Sam dyslexic makes friends with girl Caroline who has difficulty making friends but makes friends withSam/
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Beverly Donofrio Meet Beverly Donofrio! She has published two books for adults, including the bestselling memoir Riding in Cars with Boys. She began writing for children with her picture book Mary and the Mouse, the Mouse and Mary. Her most recent book is Thank You Lucky Stars, the story of a 5th grade girl trying to deal with her changing friendships. Learn more . . .
What if you found out you might not be who you think you are? Sam finds a box in the attic of his house where he lives with his grandfather, Mack. He sees a newspaper clipping with his picture on it at age three, and can read the word “missing,” but his reading skills aren’t very good and he has no idea what the rest of the article says. He’s afraid to ask Mack. He loves his grandfather and the neighbors around him and he doesn’t want to be taken away. Will he find the courage to ask the new girl, Caroline, to help him read what the article says? Will the fragments of dreams he keeps having about being yelled at and almost drowning ever make sense? Are these dreams tied to the truth about his life when he was younger? Would Mack even tell him the truth if he asked? Sam knows that once he begins unraveling this mystery, there will be no turning back—even if he finds out Mack isn’t who he says he is.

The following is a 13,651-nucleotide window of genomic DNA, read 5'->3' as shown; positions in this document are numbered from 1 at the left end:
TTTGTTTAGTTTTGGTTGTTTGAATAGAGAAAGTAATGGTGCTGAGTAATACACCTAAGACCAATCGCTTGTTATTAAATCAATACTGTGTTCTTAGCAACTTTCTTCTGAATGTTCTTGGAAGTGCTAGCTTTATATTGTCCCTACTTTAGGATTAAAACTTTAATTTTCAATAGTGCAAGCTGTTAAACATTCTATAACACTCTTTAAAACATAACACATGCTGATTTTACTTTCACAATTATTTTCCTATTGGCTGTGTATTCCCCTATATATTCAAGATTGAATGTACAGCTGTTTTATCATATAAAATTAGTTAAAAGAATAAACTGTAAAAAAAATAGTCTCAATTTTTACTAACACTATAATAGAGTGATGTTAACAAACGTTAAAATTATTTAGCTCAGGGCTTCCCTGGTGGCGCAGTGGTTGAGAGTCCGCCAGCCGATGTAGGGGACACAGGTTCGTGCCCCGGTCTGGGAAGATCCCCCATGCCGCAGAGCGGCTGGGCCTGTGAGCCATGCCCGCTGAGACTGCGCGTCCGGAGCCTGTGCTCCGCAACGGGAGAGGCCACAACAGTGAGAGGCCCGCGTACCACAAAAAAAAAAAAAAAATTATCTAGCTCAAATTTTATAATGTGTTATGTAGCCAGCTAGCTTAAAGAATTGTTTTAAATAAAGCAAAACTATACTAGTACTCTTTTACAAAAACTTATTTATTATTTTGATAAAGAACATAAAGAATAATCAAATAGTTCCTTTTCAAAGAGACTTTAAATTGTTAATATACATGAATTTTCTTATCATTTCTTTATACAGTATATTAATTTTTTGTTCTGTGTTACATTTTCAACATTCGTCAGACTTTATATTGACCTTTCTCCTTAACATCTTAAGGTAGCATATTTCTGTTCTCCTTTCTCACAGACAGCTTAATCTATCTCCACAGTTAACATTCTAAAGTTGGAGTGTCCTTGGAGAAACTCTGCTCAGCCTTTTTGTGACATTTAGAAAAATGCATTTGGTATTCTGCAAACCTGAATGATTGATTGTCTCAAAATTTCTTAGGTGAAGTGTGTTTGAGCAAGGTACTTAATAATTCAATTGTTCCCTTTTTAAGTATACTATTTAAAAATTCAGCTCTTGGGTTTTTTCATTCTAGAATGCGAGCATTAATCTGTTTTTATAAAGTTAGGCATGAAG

Prepared by Brenda Day, Library Media Specialist, Aledo Middle School, Aledo, Texas
Sam Mackenzie goes into the attic of his grandfather’s house in search of his birthday gift. Instead, he finds a newspaper clipping that appears to be about him. The problem is that Sam cannot read. He recognizes his name and decodes the word “missing,” but these two words are enough to make Sam question his true identity. He has to find someone who can help him—and it must be a girl. The boys in his class tease him because of his learning disability. Caroline, a new girl in Sam’s class, is the likely candidate because she cannot stop reading. When the teacher pairs Sam and Caroline to construct a medieval castle for a class project, the two become instant friends. Caroline reads the article, and Sam shares his strange dreams about the number 11, a castle, and a boat. Has Sam gone too far in search of the truth? What if Mack really isn’t his grandfather? How do Onji and Anima, his extended family, fit into the puzzle? Sam Mackenzie’s family may not be an ordinary family, but they offer extraordinary love. Will the facts of his past change this?
Prepared by Pat Scales, retired director of library services, South Carolina Governor’s School for the Arts and Humanities